17. May 15, 2015 at 10:40 AM
    #17
    Sandman614

    Sandman614 Snarky TWSS elf, Travis #hotsavannahdotcom, LRGRNR

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    In place of braking, no that's Ludacris like I said in my last post lol.

    Efficiency is subjective. A lot of us add weight over the advertised/recommended weight limit and the gearing becomes inefficient. Driving styles can cause efficiency to vary as well.

    OP, even from the naysayers downshifting won't cause drastic harm to the trans. So if you feel a situation calls for it go ahead and do it.
     
  18. May 15, 2015 at 10:42 AM
    #18
    locster

    locster Well-Known Member

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    The gear ratios on these trucks are high to maximize fuel economy, that's why downshiting one gear may not make much of a difference at normal driving speed.

    Perhaps it's cheaper (and safer) for you to just slow down a little and use just the brake. :)
     
  19. May 15, 2015 at 11:41 AM
    #19
    Usethe2nd

    Usethe2nd Well-Known Member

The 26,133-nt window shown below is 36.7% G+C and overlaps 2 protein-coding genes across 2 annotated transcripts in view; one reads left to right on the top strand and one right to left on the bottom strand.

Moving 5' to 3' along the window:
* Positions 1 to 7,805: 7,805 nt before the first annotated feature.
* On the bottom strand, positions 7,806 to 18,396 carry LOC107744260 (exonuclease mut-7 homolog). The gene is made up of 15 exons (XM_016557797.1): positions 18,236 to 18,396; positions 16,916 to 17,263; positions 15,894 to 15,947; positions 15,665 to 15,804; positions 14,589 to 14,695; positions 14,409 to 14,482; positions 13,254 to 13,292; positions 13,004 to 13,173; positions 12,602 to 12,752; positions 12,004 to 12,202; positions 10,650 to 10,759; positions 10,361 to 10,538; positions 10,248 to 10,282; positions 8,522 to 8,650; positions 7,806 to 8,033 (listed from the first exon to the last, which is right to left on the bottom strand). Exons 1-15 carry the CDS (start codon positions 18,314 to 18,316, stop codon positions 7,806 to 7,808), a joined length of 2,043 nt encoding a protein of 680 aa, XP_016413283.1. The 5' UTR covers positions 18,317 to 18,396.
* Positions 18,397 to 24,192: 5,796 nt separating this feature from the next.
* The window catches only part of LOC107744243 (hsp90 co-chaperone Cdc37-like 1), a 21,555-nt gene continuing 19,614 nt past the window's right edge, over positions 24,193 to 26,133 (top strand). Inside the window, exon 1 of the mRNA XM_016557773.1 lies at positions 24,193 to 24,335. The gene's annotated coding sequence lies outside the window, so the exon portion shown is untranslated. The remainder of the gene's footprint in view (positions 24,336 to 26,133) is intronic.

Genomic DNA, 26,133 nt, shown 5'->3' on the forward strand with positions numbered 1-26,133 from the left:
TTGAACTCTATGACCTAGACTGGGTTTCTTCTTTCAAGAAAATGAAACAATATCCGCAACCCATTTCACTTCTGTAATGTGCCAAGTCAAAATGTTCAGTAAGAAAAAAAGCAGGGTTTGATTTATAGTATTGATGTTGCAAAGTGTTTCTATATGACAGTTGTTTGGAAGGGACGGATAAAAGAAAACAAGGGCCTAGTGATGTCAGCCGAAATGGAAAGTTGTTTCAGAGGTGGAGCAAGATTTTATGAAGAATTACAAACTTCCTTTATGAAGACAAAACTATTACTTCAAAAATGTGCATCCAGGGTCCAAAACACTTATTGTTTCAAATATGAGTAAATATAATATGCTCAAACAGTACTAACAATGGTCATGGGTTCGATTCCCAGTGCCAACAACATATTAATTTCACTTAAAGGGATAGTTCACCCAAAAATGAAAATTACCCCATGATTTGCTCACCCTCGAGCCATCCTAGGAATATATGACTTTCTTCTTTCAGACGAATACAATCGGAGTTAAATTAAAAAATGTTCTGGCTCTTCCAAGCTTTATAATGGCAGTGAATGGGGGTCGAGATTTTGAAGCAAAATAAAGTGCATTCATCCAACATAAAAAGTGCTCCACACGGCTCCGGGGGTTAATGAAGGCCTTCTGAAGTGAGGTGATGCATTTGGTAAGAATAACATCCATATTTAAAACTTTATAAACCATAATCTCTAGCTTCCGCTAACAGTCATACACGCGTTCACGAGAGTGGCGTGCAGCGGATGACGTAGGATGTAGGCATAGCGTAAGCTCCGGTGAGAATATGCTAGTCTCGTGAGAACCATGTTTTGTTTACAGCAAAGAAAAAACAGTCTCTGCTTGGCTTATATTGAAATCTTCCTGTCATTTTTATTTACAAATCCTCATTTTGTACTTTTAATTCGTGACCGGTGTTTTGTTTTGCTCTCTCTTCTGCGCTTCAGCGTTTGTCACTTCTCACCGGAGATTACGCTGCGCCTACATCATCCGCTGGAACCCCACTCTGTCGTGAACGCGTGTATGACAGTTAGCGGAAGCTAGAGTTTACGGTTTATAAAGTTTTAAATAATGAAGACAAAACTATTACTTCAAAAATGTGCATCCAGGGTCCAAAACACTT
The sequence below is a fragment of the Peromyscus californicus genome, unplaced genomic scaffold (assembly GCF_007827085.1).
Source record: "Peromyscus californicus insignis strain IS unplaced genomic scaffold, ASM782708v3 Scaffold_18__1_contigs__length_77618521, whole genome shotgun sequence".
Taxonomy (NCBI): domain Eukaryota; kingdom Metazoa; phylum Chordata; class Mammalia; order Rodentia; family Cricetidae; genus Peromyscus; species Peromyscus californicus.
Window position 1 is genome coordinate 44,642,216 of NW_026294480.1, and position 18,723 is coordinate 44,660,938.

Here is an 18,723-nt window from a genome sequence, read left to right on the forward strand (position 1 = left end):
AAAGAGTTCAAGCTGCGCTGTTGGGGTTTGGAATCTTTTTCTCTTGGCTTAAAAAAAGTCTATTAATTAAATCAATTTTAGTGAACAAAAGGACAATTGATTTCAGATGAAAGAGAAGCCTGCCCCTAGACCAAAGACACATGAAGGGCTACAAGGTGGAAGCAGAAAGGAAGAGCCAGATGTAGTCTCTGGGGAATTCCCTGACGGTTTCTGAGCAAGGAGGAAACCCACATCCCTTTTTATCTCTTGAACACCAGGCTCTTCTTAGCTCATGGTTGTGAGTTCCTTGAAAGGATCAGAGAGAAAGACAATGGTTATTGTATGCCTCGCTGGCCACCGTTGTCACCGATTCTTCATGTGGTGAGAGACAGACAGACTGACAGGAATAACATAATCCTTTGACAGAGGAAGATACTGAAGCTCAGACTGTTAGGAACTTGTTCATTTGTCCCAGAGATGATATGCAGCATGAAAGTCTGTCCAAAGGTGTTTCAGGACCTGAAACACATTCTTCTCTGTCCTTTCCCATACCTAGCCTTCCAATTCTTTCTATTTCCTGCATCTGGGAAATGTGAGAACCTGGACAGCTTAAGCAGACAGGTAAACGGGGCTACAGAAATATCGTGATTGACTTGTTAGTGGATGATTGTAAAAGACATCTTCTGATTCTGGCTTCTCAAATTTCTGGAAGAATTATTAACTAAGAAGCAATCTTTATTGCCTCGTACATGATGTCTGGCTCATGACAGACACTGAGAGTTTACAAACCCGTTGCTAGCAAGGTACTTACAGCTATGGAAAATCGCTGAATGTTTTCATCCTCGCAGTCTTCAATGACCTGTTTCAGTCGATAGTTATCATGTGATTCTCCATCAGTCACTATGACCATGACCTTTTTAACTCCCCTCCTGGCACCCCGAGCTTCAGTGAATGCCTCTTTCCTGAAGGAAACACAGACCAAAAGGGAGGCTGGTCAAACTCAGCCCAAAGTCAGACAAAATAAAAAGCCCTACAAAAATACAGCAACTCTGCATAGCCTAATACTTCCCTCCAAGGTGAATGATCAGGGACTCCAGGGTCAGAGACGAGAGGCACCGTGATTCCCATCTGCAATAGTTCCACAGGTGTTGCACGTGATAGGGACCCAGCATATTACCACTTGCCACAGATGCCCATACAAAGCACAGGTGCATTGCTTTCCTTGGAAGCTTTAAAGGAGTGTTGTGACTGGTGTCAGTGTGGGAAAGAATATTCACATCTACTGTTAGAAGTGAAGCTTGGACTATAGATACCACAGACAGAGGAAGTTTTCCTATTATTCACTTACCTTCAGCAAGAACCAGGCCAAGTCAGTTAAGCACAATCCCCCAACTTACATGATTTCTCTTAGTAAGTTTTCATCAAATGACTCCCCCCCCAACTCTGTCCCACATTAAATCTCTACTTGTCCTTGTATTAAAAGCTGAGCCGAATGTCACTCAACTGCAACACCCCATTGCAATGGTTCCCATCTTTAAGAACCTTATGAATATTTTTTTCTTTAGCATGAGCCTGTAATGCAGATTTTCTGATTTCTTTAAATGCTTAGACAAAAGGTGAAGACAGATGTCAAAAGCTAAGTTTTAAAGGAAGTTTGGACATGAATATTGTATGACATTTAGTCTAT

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    Automatic or Manual?

    If it's an auto I'd reccomend against touching the shifter unless you're towing or wheeling. If it's a manual and you're not jamming into lower gears, you shouldn't have a problem
     
  20. May 15, 2015 at 1:11 PM
    #20
    Wild Crow

    Wild Crow Well-Known Member

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    If it feels good shift it

    I've been shifting automatics for 35+ years of driving. Never had one fail. Upshift down shift add long as you are not trying to exceed the engine rpm capability it will be fine. Just don't do anything stupid like 5 grand neutral drops or rolling in reverse then slamming into drive.